When we think about creative types, our attention often turns to the end result. We focus on how the "creation" changed an industry, disrupted a marketplace, or shaped how we do things.
But with all eyes on the prize, we end up overlooking one important factor: the thought process that got them there. We all know why we need to tap into our creative sides, but we don't always know how to do it.
Maximizing your own personal productivity can help. You look for those life hacks that allow you to get your creative juices flowing — or at least clear the way to a deeper self-awareness of how you get things done throughout the day so that you have more time for creative thought. In other words, working smarter, not harder, as clichéd as that may sound.
As someone who's recently published my own book of life hacks for breaking bad habits and increasing motivation — "The Entrepreneurs Book of Actions: Essential Daily Exercises and Habits for Becoming Wealthier, Smarter, and More Successful" — I love to read about new ways to jump-start our innovative sides. The following books are also great resources if you want to start hacking your life and tapping into your creative self:
In "Tinker, Dabble, Doodle, Try," Dr. Srini Pillay challenges the traditional ideas about productivity by sharing the positive benefits of adding unfocused time to your daily routine. When you plan specific kinds of "unfocus," you actually stimulate cognitive calmness, which can jump-start your productivity. It also has a way of inspiring creativity, prompting innovation, and improving long-term memory.
2. "Better Than Before: What I Learned About Making and Breaking Habits—to Sleep More, Quit Sugar, Procrastinate Less, and Generally Build a Happier Life"
Gretchen Rubin believes that the method to changing your life is through your habits, as they often serve as the invisible framework for how you go about your day. "Better Than Before" is all about changing progress-impeding habits into ones that build happier, more productive lives. The key is understanding your relationship to creating habits, which Rubin explores through what she calls the four tendencies, and how to alter your habits regardless of your tendency.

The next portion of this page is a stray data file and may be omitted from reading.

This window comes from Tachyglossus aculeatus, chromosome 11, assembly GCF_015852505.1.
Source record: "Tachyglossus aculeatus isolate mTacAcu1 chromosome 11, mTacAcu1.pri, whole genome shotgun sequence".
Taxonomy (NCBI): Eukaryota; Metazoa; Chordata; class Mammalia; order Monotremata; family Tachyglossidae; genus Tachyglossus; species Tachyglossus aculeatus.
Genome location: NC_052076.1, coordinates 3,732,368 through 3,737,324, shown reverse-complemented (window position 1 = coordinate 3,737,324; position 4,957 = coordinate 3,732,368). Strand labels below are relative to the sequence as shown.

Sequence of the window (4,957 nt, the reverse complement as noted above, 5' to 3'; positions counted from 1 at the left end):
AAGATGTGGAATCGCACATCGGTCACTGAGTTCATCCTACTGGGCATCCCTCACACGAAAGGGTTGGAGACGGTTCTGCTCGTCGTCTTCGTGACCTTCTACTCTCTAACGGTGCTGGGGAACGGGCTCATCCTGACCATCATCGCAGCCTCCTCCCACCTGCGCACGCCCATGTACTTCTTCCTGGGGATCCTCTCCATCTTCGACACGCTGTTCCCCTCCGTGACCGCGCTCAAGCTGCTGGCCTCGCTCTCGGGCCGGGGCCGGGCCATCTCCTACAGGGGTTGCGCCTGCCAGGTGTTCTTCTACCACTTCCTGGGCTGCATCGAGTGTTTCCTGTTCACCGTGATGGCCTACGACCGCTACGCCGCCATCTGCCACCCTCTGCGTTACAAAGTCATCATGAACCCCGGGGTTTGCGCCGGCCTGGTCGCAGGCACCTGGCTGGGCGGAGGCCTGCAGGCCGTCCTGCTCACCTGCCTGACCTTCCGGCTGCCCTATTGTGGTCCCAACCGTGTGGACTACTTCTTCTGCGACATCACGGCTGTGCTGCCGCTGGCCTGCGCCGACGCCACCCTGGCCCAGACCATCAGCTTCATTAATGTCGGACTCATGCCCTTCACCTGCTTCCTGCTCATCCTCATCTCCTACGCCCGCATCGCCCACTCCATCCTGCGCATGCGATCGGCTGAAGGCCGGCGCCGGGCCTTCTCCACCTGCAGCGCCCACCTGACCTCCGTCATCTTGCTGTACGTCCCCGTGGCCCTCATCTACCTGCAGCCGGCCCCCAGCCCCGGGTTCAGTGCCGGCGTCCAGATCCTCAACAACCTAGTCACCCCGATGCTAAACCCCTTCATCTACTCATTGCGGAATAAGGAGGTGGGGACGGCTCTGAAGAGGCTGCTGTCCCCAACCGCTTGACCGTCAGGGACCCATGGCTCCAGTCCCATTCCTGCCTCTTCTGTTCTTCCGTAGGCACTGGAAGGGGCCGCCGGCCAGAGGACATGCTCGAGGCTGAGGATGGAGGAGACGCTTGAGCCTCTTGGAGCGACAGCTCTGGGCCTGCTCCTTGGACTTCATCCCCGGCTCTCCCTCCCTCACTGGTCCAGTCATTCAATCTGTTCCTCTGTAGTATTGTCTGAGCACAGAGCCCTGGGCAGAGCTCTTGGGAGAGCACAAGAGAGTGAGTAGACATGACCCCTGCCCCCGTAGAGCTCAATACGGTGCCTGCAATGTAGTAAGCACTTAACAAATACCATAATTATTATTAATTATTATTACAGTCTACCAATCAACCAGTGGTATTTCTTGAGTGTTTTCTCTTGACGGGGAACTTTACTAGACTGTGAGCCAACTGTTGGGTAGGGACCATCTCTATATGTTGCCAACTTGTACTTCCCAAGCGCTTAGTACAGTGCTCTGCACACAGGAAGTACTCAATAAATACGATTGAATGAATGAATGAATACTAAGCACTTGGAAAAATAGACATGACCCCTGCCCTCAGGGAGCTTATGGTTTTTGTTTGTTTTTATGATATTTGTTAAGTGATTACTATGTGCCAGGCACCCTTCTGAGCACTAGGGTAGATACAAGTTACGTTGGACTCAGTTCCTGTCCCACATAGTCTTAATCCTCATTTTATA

In "Big Magic," Elizabeth Gilbert uses her own generative process to share insights into the nature of inspiration and how your attitude ultimately shapes your creativity. By letting go of needless suffering and embracing your curiosity, you can uncover your own hidden talents that will allow you to live a more creative life.
Let's face it: Many of us would love to have the freedom for creative pursuits, but life — and especially work — can get in the way. But what if your creative spirit could be the very basis for a successful business venture? Experts Joel Comm and John Rampton outline 50 unique, essential qualities that make up the recipe for a successful entrepreneur. This is the perfect book for those wondering whether marrying work and play is a pipe dream or the path to happiness and success.
Keri Smith created a novel in which you collaboratively work together to write the story and gain control of what happens next. By walking you through the research process and providing the initial content to allow you to "finish the book," you can begin to find the creativity within yourself.
6. "Stealing Fire: How Silicon Valley, the Navy SEALs, and Maverick Scientists Are Revolutionizing the Way We Live and Work"
"Stealing Fire" came about after Kotler and high-performance expert Jamie Wheal spent four years investigating the life-hacking revolutions taking place in Silicon Valley, the Navy SEALs, and other organizations around the globe. They learned that four forces — psychology, neurobiology, technology, and pharmacology — may be the keys to accelerating information and inspiration in order to lead richer, more productive lives. Through this guidebook, Kotler aims to show you how to radically upgrade your life.
"Drive" employs four decades of research on motivation to uncover the discrepancy between what research tells us and what businesses do and outlines how this imbalance can affect your performance and satisfaction at work, school, and home. But by tapping into the three elements of true motivation — autonomy, mastery, and purpose — you can change how you think and start directing your life to better serve yourself and the world.
"Start Where You Are" is a journal created to help you maximize your creative potential and motivation. If you get to know yourself and take the time to remember your dreams, you can better navigate the chaos of everyday life, appreciate the world around you, and move closer to achieving your heart's desires.
At its core, this book discusses the two systems of thought in each one of us. The first revolves around your ability to almost instantaneously tap into your intuitive side, while the second involves a more deliberate and analytical thought process. By understanding the two systems and how they interact, you can apply this knowledge to everyday decision-making — and make better decisions because of it.
A great and easy read for creatives, this book compiles lessons learned by its author about getting in touch with your creative side. Being creative doesn't have to mean designing something new; it can mean solving everyday problems in creative ways.
When you hack your life, you take the busyness out of your day — even though you may still be busy. You know where your responsibilities reside, and you can make more informed decisions about how you spend your time — which leaves room to get more creative.
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